• Players should look at their own dice and memorize what they rolled.
  • The first player then guesses how many of one face were rolled.
  • The next player can then change that guess by increasing either the number or the face value.
  • This continues until someone calls “liar” and challenges the most recent bet. Players then reveal their dice and the correct answer is shown.
  • If the guesser was correct, the challenger removes a die from play. If the guesser was wrong, they are out of the game.
  • Play continues until only one player is left with dice.

Option #3. Dice Probability Experiment

Number of Players: 1 or more

Materials Needed:

  • 1 die
  • Pencil and paper

Setup and Directions:

  • This experiment is a quick and easy way to help kids and adults both understand the concept of probability with the help of a visual aid.
  • Begin by having the player number the paper from 1 to 60. (Players should draw a circle or put a period after these numbers to differentiate them from the results of the experiment.)
  • The player then rolls the die 60 times. After each roll, the player should write down the result of the roll.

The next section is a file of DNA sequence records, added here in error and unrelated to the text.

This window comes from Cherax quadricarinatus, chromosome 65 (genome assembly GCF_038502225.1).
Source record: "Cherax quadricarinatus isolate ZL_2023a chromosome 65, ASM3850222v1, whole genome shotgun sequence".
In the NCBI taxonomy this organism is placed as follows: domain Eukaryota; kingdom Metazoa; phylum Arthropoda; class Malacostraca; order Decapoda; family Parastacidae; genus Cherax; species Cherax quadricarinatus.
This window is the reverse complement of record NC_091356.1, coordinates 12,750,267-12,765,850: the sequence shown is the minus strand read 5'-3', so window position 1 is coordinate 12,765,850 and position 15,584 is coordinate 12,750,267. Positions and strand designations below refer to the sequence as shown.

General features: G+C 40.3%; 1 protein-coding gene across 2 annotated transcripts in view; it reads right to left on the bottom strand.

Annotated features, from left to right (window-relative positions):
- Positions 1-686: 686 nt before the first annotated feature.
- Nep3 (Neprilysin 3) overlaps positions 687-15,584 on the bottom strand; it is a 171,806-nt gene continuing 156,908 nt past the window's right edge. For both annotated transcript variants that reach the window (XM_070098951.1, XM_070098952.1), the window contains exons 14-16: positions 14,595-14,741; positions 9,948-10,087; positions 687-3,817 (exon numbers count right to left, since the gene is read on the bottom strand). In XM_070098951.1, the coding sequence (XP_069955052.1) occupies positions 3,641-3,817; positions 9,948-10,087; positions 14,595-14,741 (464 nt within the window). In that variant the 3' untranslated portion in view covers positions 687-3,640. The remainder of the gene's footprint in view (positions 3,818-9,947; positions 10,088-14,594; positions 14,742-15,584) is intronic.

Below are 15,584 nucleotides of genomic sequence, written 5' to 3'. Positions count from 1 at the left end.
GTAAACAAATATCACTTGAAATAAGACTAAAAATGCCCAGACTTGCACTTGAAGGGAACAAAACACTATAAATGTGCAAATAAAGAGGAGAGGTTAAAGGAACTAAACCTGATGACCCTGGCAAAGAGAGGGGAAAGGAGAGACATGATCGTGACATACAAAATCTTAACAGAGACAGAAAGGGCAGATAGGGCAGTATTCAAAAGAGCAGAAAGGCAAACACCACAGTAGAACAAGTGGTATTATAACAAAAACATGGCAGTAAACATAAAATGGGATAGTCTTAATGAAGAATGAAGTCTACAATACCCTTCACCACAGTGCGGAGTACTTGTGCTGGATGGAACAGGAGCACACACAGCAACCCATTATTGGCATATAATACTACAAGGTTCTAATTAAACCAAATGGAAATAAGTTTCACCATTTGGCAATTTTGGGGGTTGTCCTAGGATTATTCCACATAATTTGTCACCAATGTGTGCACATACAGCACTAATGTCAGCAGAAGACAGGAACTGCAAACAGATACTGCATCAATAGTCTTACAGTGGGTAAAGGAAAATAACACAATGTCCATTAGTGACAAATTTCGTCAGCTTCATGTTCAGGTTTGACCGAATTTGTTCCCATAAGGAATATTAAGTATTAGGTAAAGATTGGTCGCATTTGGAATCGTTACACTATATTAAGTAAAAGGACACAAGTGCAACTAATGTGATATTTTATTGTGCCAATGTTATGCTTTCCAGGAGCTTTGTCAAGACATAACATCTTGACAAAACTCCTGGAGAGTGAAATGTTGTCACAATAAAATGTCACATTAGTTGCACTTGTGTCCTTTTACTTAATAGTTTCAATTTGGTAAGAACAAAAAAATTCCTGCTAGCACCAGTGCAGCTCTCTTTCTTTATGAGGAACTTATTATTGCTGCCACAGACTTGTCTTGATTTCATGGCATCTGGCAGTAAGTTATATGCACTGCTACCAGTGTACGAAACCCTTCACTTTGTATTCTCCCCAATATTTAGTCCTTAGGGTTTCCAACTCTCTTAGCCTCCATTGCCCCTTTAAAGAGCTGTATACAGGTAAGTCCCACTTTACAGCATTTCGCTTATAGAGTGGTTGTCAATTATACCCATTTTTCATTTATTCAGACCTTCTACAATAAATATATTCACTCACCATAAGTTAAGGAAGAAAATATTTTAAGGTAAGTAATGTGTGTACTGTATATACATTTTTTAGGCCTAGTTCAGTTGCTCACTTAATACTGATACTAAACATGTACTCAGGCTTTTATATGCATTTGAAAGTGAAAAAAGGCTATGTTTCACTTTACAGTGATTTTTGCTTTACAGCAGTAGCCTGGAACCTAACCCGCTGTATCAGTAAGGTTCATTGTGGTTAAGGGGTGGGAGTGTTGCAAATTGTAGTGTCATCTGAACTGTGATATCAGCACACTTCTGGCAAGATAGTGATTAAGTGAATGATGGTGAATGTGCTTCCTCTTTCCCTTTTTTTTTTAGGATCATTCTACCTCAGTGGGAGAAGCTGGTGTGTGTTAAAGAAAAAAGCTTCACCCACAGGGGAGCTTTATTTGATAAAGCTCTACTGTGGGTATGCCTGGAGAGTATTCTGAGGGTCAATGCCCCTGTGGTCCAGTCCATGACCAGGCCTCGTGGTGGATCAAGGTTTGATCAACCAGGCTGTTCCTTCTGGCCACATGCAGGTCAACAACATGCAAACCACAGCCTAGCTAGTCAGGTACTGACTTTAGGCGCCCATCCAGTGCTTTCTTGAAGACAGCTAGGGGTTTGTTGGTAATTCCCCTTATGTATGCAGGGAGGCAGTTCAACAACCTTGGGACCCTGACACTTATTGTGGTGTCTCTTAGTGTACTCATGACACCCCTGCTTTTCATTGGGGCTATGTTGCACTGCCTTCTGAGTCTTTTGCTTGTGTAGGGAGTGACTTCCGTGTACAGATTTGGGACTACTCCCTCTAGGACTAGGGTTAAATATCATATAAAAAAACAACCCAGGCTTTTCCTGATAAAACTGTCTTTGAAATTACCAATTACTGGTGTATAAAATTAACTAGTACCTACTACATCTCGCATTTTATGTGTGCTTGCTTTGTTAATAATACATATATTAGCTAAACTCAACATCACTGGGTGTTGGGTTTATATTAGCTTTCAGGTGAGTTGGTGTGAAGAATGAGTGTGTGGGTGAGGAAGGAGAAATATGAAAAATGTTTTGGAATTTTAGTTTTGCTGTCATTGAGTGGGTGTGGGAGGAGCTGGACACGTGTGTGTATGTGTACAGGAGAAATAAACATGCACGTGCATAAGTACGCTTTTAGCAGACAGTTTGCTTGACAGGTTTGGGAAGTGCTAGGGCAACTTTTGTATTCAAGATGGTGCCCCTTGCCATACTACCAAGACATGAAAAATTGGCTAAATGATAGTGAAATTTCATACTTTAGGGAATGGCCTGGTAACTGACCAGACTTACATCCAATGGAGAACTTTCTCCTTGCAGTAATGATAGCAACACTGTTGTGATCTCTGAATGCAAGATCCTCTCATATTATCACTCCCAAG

• Players should pause after every 10 rolls and look at how the probability has changed. With more rolls, the results should become a lot more even than they are with just a few rolls.
  • This game can be repeated as often as necessary to better understand probability.

Option #4. Farkle

Number of Players: 2 or more

Materials Needed:

  • Dice cups
  • Six regular (6-sided) dice
  • Pencil and paper

Setup and Directions:

  • To begin, the first player should put all their dice in the cup and then roll the dice.
  • If any scoring dice are rolled, the player can set them aside and then roll the remaining dice.
  • Players must set aside at least one dice per roll, but doesn’t have to set aside all of the scoring dice if they want to try for a better roll.
  • A player’s turn continues until they don’t roll any scoring dice or until they choose to stop rolling.
  • Players should keep track of their scores on their paper. Scoring is as follows: